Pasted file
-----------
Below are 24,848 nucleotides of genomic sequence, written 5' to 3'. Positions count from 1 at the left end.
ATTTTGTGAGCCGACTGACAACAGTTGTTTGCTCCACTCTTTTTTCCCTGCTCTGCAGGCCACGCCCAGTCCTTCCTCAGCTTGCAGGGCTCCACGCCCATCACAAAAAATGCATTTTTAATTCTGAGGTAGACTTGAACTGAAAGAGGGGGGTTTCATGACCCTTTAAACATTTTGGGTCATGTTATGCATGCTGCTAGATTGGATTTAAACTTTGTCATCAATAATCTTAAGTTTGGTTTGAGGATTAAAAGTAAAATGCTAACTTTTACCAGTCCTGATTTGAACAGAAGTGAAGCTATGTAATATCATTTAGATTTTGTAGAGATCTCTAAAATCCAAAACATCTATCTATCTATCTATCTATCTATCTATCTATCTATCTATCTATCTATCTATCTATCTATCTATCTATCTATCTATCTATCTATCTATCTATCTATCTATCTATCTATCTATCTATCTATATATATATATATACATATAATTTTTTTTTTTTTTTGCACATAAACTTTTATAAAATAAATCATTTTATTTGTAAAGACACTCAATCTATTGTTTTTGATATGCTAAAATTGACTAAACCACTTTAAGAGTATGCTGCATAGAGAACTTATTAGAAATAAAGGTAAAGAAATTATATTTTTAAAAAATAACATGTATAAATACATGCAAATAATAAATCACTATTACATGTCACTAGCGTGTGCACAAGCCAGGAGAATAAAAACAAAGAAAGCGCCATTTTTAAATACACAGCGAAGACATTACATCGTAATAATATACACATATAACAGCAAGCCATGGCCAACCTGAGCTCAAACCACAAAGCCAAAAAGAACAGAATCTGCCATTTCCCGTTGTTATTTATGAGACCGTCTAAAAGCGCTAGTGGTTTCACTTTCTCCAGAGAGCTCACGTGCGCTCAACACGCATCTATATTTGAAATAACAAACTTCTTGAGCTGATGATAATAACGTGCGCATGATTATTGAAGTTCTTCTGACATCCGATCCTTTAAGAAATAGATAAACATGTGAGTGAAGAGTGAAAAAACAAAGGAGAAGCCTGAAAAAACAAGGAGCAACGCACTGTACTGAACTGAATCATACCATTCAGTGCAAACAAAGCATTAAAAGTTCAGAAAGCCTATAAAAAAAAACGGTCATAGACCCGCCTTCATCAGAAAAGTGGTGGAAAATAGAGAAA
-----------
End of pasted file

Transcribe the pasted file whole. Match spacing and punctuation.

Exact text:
Below are 24,848 nucleotides of genomic sequence, written 5' to 3'. Positions count from 1 at the left end.
ATTTTGTGAGCCGACTGACAACAGTTGTTTGCTCCACTCTTTTTTCCCTGCTCTGCAGGCCACGCCCAGTCCTTCCTCAGCTTGCAGGGCTCCACGCCCATCACAAAAAATGCATTTTTAATTCTGAGGTAGACTTGAACTGAAAGAGGGGGGTTTCATGACCCTTTAAACATTTTGGGTCATGTTATGCATGCTGCTAGATTGGATTTAAACTTTGTCATCAATAATCTTAAGTTTGGTTTGAGGATTAAAAGTAAAATGCTAACTTTTACCAGTCCTGATTTGAACAGAAGTGAAGCTATGTAATATCATTTAGATTTTGTAGAGATCTCTAAAATCCAAAACATCTATCTATCTATCTATCTATCTATCTATCTATCTATCTATCTATCTATCTATCTATCTATCTATCTATCTATCTATCTATCTATCTATCTATCTATCTATCTATCTATCTATCTATCTATATATATATATATACATATAATTTTTTTTTTTTTTTGCACATAAACTTTTATAAAATAAATCATTTTATTTGTAAAGACACTCAATCTATTGTTTTTGATATGCTAAAATTGACTAAACCACTTTAAGAGTATGCTGCATAGAGAACTTATTAGAAATAAAGGTAAAGAAATTATATTTTTAAAAAATAACATGTATAAATACATGCAAATAATAAATCACTATTACATGTCACTAGCGTGTGCACAAGCCAGGAGAATAAAAACAAAGAAAGCGCCATTTTTAAATACACAGCGAAGACATTACATCGTAATAATATACACATATAACAGCAAGCCATGGCCAACCTGAGCTCAAACCACAAAGCCAAAAAGAACAGAATCTGCCATTTCCCGTTGTTATTTATGAGACCGTCTAAAAGCGCTAGTGGTTTCACTTTCTCCAGAGAGCTCACGTGCGCTCAACACGCATCTATATTTGAAATAACAAACTTCTTGAGCTGATGATAATAACGTGCGCATGATTATTGAAGTTCTTCTGACATCCGATCCTTTAAGAAATAGATAAACATGTGAGTGAAGAGTGAAAAAACAAAGGAGAAGCCTGAAAAAACAAGGAGCAACGCACTGTACTGAACTGAATCATACCATTCAGTGCAAACAAAGCATTAAAAGTTCAGAAAGCCTATAAAAAAAAACGGTCATAGACCCGCCTTCATCAGAAAAGTGGTGGAAAATAGAGAAA